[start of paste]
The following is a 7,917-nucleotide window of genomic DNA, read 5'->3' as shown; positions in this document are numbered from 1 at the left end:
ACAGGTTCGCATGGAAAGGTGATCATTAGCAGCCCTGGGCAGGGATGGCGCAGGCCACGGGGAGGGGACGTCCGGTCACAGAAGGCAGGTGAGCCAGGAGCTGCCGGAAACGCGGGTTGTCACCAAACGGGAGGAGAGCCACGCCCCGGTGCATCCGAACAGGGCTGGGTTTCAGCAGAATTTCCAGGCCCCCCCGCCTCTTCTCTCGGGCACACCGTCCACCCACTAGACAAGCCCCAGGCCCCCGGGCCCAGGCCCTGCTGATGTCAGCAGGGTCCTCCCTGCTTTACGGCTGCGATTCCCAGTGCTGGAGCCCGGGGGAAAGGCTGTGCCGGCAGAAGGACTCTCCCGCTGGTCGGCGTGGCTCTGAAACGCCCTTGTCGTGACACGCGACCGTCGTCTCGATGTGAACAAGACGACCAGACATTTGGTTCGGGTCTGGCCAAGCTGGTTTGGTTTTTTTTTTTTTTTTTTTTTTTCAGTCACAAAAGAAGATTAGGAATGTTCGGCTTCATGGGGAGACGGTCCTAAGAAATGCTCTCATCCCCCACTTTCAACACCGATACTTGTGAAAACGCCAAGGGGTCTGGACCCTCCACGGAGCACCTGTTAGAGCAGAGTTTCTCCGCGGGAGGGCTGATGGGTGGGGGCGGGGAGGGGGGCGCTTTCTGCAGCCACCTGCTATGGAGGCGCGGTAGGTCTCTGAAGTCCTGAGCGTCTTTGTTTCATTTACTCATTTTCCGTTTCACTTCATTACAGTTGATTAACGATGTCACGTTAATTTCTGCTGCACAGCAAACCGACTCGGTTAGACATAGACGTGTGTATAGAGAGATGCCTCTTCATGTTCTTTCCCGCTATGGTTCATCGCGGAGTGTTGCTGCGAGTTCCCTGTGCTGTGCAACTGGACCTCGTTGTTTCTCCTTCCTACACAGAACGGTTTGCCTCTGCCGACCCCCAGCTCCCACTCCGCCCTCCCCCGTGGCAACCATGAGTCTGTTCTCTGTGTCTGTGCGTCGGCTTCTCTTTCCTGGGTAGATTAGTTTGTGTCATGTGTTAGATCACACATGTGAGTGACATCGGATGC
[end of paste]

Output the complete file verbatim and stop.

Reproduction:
The following is a 7,917-nucleotide window of genomic DNA, read 5'->3' as shown; positions in this document are numbered from 1 at the left end:
ACAGGTTCGCATGGAAAGGTGATCATTAGCAGCCCTGGGCAGGGATGGCGCAGGCCACGGGGAGGGGACGTCCGGTCACAGAAGGCAGGTGAGCCAGGAGCTGCCGGAAACGCGGGTTGTCACCAAACGGGAGGAGAGCCACGCCCCGGTGCATCCGAACAGGGCTGGGTTTCAGCAGAATTTCCAGGCCCCCCCGCCTCTTCTCTCGGGCACACCGTCCACCCACTAGACAAGCCCCAGGCCCCCGGGCCCAGGCCCTGCTGATGTCAGCAGGGTCCTCCCTGCTTTACGGCTGCGATTCCCAGTGCTGGAGCCCGGGGGAAAGGCTGTGCCGGCAGAAGGACTCTCCCGCTGGTCGGCGTGGCTCTGAAACGCCCTTGTCGTGACACGCGACCGTCGTCTCGATGTGAACAAGACGACCAGACATTTGGTTCGGGTCTGGCCAAGCTGGTTTGGTTTTTTTTTTTTTTTTTTTTTTTCAGTCACAAAAGAAGATTAGGAATGTTCGGCTTCATGGGGAGACGGTCCTAAGAAATGCTCTCATCCCCCACTTTCAACACCGATACTTGTGAAAACGCCAAGGGGTCTGGACCCTCCACGGAGCACCTGTTAGAGCAGAGTTTCTCCGCGGGAGGGCTGATGGGTGGGGGCGGGGAGGGGGGCGCTTTCTGCAGCCACCTGCTATGGAGGCGCGGTAGGTCTCTGAAGTCCTGAGCGTCTTTGTTTCATTTACTCATTTTCCGTTTCACTTCATTACAGTTGATTAACGATGTCACGTTAATTTCTGCTGCACAGCAAACCGACTCGGTTAGACATAGACGTGTGTATAGAGAGATGCCTCTTCATGTTCTTTCCCGCTATGGTTCATCGCGGAGTGTTGCTGCGAGTTCCCTGTGCTGTGCAACTGGACCTCGTTGTTTCTCCTTCCTACACAGAACGGTTTGCCTCTGCCGACCCCCAGCTCCCACTCCGCCCTCCCCCGTGGCAACCATGAGTCTGTTCTCTGTGTCTGTGCGTCGGCTTCTCTTTCCTGGGTAGATTAGTTTGTGTCATGTGTTAGATCACACATGTGAGTGACATCGGATGC